Sweden won the World Men’s Curling Championship in Calgary after the event had to be suspended following positive COVID-19 test results, which have not turned out to be false ©WCF

A series of positive coronavirus tests that led to the World Men’s Curling Championship in Calgary being suspended have now discovered to have been “false positives”, organisers have announced.

The conclusion was reached after extensive reviews conducted with Alberta Health, the testing facilities, event medical officers and an expert in infectious disease, the four positive tests that put the Championship on a hold for a day are now considered to have resulted from potentially contaminated samples.

The four athletes, who cannot be identified, were tested last Friday (9 April) as part of exit testing as they were preparing to leave upon the conclusion of the Championship.

Three of them have since been retested twice, while one athlete who was participating in the playoffs on Sunday (April 11) has been retested three times, and all tested negative each time.

Every athlete in the bubble, along with event officials deemed to be in close contact with the four athletes who tested positive, underwent testing on Saturday (10 April), and all tested negative.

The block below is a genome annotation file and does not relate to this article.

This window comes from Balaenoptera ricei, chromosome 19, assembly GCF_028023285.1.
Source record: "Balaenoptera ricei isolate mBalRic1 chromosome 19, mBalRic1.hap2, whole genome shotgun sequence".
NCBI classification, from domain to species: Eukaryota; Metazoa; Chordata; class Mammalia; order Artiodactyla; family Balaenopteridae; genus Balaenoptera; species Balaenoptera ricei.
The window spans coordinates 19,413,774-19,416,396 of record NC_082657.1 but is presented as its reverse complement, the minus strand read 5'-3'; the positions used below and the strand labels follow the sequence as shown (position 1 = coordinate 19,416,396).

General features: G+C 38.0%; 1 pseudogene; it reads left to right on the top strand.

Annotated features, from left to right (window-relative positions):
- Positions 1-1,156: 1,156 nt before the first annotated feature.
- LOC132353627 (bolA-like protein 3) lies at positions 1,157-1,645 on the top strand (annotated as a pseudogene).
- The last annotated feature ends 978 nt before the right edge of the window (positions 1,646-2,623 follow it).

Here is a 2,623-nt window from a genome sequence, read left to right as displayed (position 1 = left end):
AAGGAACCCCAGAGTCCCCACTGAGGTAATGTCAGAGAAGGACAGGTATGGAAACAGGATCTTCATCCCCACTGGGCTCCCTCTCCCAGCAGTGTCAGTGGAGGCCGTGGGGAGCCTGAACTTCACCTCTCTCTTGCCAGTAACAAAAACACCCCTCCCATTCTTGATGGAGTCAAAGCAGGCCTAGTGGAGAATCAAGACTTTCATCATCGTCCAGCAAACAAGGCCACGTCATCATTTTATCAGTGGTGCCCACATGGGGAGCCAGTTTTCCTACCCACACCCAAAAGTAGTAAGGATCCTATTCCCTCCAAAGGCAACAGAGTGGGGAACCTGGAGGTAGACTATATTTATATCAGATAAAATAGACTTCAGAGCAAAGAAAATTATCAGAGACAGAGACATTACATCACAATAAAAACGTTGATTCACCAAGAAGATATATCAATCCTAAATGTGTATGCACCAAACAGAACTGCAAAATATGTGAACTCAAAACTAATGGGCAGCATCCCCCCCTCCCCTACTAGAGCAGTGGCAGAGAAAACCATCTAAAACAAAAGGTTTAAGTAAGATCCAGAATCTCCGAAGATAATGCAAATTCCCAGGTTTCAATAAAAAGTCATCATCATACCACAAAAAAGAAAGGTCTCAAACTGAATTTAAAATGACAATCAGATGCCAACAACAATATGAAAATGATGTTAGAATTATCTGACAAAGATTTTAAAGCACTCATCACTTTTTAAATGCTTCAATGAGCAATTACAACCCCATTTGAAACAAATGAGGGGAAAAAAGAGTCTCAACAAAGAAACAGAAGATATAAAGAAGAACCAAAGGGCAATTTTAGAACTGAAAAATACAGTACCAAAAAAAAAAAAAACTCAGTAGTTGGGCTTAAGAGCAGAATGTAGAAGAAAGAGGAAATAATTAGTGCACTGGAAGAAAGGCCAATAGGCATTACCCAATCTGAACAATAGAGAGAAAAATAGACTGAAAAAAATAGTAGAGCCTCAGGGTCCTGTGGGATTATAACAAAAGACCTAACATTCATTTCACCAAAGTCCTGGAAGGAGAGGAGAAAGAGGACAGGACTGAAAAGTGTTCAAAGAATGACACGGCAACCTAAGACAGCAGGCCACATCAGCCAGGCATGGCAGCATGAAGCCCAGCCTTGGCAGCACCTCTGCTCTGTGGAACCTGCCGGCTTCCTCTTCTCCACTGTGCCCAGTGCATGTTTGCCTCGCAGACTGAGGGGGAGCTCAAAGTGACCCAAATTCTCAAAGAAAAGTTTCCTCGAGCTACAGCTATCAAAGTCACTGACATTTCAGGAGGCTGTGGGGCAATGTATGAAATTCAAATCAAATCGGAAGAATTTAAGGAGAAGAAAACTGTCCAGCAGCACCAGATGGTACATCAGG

On Sunday (11 April), athletes participating in the playoffs were tested before and after each of their games, and again, all tests returned negative.

Additionally, all staff working in the hotel hosting the athletes were tested on Sunday, and all tested negative.

All the tests undertaken were PCR throat swabs.

According to Alberta Health, PCR testing remains the gold standard for COVID-19 testing.

Very rarely, there are occurrences through sampling or testing processes when samples may become contaminated and a false positive may result.

Following an investigation over the weekend, it appears that this may have occurred in this case and follow-up testing was undertaken.

With the original four positive test results now deemed as “false positives”, the integrity of the Calgary bubble remains intact.

The change also allows international athletes who were considered close contacts, and who would have had to remain in isolation in Calgary for 14 days, will now be able to depart Calgary.

The testing process will continue to be reviewed with guidance from Alberta Health, event medical officers as well as the testing facility.

The Championship concluded on Sunday at WinSport Arena at Canada Olympic Park, with Sweden’s Niklas Edin defeating Scotland’s Bruce Mouat in the gold-medal game.

A Grand Slam of Curling event gets under way on Thursday (April 15) in the bubble.